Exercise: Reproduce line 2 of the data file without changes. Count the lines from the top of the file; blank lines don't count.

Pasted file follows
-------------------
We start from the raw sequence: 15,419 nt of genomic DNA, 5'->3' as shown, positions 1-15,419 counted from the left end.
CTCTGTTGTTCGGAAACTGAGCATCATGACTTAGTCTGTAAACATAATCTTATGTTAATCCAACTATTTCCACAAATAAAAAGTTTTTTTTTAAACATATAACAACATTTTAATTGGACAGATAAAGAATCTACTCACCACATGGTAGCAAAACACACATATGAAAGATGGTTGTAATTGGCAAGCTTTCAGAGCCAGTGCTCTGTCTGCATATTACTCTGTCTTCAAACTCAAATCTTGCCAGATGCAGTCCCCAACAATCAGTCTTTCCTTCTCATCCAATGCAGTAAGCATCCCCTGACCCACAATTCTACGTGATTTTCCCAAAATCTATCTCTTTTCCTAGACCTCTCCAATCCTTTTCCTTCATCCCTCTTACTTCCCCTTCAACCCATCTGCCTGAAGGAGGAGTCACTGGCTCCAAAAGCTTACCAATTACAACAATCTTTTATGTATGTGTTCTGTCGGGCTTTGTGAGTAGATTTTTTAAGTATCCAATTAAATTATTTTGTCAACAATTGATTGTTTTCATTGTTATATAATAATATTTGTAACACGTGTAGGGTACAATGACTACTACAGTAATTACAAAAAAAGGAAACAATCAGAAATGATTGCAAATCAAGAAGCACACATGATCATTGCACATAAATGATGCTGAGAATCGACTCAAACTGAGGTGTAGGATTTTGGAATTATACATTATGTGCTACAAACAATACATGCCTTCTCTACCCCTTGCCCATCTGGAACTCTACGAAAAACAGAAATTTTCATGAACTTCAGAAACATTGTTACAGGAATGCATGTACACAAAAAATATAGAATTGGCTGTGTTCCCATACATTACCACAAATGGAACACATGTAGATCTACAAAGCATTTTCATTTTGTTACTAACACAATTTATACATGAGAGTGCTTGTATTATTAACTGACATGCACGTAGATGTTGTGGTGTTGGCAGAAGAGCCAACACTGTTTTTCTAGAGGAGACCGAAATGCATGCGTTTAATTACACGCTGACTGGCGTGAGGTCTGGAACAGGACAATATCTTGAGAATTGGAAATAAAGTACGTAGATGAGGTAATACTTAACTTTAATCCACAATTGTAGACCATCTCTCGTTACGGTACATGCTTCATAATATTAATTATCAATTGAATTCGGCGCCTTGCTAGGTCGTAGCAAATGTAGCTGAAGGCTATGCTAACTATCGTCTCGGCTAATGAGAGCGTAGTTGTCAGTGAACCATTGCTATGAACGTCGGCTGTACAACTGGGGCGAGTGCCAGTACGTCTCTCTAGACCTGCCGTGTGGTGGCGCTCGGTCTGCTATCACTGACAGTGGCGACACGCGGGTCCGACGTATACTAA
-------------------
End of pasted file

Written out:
CTCTGTTGTTCGGAAACTGAGCATCATGACTTAGTCTGTAAACATAATCTTATGTTAATCCAACTATTTCCACAAATAAAAAGTTTTTTTTTAAACATATAACAACATTTTAATTGGACAGATAAAGAATCTACTCACCACATGGTAGCAAAACACACATATGAAAGATGGTTGTAATTGGCAAGCTTTCAGAGCCAGTGCTCTGTCTGCATATTACTCTGTCTTCAAACTCAAATCTTGCCAGATGCAGTCCCCAACAATCAGTCTTTCCTTCTCATCCAATGCAGTAAGCATCCCCTGACCCACAATTCTACGTGATTTTCCCAAAATCTATCTCTTTTCCTAGACCTCTCCAATCCTTTTCCTTCATCCCTCTTACTTCCCCTTCAACCCATCTGCCTGAAGGAGGAGTCACTGGCTCCAAAAGCTTACCAATTACAACAATCTTTTATGTATGTGTTCTGTCGGGCTTTGTGAGTAGATTTTTTAAGTATCCAATTAAATTATTTTGTCAACAATTGATTGTTTTCATTGTTATATAATAATATTTGTAACACGTGTAGGGTACAATGACTACTACAGTAATTACAAAAAAAGGAAACAATCAGAAATGATTGCAAATCAAGAAGCACACATGATCATTGCACATAAATGATGCTGAGAATCGACTCAAACTGAGGTGTAGGATTTTGGAATTATACATTATGTGCTACAAACAATACATGCCTTCTCTACCCCTTGCCCATCTGGAACTCTACGAAAAACAGAAATTTTCATGAACTTCAGAAACATTGTTACAGGAATGCATGTACACAAAAAATATAGAATTGGCTGTGTTCCCATACATTACCACAAATGGAACACATGTAGATCTACAAAGCATTTTCATTTTGTTACTAACACAATTTATACATGAGAGTGCTTGTATTATTAACTGACATGCACGTAGATGTTGTGGTGTTGGCAGAAGAGCCAACACTGTTTTTCTAGAGGAGACCGAAATGCATGCGTTTAATTACACGCTGACTGGCGTGAGGTCTGGAACAGGACAATATCTTGAGAATTGGAAATAAAGTACGTAGATGAGGTAATACTTAACTTTAATCCACAATTGTAGACCATCTCTCGTTACGGTACATGCTTCATAATATTAATTATCAATTGAATTCGGCGCCTTGCTAGGTCGTAGCAAATGTAGCTGAAGGCTATGCTAACTATCGTCTCGGCTAATGAGAGCGTAGTTGTCAGTGAACCATTGCTATGAACGTCGGCTGTACAACTGGGGCGAGTGCCAGTACGTCTCTCTAGACCTGCCGTGTGGTGGCGCTCGGTCTGCTATCACTGACAGTGGCGACACGCGGGTCCGACGTATACTAA